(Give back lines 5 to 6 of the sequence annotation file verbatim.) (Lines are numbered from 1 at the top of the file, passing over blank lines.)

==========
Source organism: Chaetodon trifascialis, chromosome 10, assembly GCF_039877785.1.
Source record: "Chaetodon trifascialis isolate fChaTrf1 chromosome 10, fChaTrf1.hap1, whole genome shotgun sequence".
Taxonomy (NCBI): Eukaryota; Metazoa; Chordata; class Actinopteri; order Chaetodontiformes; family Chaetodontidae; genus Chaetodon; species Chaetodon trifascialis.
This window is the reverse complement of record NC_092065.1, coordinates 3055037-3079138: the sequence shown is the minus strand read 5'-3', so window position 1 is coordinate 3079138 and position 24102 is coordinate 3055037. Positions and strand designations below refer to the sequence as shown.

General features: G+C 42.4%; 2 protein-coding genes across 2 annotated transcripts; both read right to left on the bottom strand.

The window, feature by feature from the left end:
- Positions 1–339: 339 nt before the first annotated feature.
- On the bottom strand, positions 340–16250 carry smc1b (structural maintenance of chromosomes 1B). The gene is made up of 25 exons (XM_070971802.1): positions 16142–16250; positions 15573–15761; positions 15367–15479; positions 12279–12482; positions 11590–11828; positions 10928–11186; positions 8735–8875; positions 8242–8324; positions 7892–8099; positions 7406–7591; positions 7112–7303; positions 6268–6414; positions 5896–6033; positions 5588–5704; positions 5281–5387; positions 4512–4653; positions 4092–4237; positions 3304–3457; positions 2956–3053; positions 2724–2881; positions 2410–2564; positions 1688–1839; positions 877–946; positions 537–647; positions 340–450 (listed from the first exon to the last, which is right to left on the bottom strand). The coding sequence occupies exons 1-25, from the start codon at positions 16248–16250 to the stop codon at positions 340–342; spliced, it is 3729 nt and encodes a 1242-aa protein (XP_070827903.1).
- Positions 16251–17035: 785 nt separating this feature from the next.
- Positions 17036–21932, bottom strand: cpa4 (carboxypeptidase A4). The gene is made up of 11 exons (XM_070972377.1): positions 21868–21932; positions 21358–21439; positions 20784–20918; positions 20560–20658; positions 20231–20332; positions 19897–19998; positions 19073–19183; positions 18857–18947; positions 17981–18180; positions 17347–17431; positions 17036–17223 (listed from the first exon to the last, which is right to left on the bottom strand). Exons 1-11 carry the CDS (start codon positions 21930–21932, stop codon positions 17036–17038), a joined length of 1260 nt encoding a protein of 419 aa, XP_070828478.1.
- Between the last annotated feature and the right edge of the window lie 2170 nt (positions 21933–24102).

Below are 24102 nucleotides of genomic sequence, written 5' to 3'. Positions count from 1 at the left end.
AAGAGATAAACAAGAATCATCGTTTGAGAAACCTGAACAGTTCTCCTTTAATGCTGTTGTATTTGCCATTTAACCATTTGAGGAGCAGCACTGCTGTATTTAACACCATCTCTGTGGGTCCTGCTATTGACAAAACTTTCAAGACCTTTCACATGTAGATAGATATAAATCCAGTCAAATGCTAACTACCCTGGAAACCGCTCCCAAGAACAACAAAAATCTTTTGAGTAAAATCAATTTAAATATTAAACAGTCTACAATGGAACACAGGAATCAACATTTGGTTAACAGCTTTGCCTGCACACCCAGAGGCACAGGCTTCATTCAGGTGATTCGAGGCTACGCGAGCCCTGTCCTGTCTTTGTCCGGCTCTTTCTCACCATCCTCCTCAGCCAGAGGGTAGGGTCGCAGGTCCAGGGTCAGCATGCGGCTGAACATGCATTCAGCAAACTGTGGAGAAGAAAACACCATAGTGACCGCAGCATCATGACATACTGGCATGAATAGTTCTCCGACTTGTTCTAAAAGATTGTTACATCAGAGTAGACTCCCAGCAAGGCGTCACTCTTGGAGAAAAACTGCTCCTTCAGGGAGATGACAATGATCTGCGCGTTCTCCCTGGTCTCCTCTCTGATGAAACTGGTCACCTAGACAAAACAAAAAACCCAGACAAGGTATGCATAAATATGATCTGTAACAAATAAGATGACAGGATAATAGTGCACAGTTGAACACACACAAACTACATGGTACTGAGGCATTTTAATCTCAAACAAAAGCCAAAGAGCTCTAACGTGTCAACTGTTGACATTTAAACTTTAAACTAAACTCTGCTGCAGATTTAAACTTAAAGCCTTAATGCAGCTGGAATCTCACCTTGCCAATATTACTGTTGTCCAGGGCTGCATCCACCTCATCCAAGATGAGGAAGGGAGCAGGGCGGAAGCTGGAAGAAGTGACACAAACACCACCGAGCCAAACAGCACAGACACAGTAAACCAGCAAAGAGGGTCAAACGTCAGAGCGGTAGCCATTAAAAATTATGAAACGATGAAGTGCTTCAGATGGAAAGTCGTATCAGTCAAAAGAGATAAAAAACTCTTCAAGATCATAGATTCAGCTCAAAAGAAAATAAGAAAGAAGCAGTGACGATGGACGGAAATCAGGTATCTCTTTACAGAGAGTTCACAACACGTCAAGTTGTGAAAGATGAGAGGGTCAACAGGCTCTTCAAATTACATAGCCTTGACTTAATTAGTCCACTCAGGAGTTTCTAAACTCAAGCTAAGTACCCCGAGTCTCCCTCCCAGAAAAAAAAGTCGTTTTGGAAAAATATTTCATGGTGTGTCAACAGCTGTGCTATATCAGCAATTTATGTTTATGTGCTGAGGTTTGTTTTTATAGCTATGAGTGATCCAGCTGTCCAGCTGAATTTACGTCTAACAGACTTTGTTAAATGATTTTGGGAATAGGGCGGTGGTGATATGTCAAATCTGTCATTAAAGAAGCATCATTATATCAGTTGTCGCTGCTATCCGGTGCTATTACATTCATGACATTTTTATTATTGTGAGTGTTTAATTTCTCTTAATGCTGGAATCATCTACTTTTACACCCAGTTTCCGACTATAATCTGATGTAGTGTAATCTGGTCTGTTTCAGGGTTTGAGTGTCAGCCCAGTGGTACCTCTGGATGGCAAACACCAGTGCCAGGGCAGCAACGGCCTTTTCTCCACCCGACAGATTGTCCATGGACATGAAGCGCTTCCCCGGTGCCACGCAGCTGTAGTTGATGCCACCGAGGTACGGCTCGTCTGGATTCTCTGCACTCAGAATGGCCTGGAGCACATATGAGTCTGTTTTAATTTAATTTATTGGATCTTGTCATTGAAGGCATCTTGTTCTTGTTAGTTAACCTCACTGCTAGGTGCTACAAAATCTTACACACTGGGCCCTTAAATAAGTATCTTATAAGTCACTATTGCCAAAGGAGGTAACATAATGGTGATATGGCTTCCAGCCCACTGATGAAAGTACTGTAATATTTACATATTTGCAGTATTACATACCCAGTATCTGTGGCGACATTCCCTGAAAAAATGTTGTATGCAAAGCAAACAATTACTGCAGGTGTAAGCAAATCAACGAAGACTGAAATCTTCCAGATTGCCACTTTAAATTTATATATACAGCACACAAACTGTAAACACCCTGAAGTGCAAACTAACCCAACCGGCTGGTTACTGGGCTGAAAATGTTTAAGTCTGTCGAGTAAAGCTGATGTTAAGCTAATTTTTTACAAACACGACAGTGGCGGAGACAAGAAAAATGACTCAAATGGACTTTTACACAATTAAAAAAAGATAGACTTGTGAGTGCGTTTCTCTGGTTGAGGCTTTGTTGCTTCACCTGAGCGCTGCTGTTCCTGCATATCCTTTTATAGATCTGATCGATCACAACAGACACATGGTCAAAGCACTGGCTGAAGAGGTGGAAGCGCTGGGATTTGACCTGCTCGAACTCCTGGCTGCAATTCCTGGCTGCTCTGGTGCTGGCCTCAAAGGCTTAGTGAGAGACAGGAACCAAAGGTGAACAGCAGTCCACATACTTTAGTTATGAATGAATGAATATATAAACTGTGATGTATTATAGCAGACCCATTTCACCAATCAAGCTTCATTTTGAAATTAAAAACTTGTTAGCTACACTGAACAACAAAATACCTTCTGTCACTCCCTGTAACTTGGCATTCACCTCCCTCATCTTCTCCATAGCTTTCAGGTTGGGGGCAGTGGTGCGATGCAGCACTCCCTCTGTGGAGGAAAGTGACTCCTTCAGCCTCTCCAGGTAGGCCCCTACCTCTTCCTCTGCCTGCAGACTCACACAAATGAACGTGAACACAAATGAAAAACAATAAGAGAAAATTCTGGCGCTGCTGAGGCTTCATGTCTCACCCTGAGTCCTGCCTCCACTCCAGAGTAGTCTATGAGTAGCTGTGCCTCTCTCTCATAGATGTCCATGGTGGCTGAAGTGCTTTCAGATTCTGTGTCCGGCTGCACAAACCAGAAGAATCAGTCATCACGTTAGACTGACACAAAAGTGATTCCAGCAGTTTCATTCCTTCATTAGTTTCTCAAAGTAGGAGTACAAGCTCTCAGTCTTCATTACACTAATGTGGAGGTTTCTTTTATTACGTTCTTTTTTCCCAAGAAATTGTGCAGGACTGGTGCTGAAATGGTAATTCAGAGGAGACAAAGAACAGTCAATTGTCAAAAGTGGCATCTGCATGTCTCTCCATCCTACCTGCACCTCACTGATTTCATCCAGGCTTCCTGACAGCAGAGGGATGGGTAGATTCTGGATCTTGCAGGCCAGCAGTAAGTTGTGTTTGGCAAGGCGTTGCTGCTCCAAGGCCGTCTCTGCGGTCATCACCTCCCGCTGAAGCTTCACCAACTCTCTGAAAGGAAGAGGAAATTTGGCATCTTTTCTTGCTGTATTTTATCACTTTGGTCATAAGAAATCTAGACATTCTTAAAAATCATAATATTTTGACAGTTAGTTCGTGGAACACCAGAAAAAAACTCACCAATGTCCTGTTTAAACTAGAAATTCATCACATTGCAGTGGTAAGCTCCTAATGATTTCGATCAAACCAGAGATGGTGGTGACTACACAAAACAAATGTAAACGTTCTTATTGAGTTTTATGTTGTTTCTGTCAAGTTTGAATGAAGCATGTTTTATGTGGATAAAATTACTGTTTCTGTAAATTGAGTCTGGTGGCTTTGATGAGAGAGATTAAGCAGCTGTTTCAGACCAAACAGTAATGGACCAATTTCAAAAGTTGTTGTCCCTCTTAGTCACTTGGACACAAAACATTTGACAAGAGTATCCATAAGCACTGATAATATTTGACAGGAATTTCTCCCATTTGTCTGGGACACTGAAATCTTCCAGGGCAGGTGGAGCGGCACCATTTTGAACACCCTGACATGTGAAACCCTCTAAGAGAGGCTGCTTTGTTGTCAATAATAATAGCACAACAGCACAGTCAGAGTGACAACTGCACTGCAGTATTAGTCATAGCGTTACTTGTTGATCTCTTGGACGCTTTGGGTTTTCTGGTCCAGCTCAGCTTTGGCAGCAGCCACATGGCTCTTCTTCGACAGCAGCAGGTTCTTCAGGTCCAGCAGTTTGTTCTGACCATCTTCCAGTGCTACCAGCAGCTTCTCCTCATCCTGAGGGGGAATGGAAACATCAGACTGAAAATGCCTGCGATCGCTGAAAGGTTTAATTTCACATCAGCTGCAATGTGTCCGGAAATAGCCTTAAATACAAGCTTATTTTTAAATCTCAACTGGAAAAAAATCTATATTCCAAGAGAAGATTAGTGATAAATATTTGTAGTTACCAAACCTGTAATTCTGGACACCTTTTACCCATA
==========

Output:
General features: G+C 42.4%; 2 protein-coding genes across 2 annotated transcripts; both read right to left on the bottom strand.

The window, feature by feature from the left end: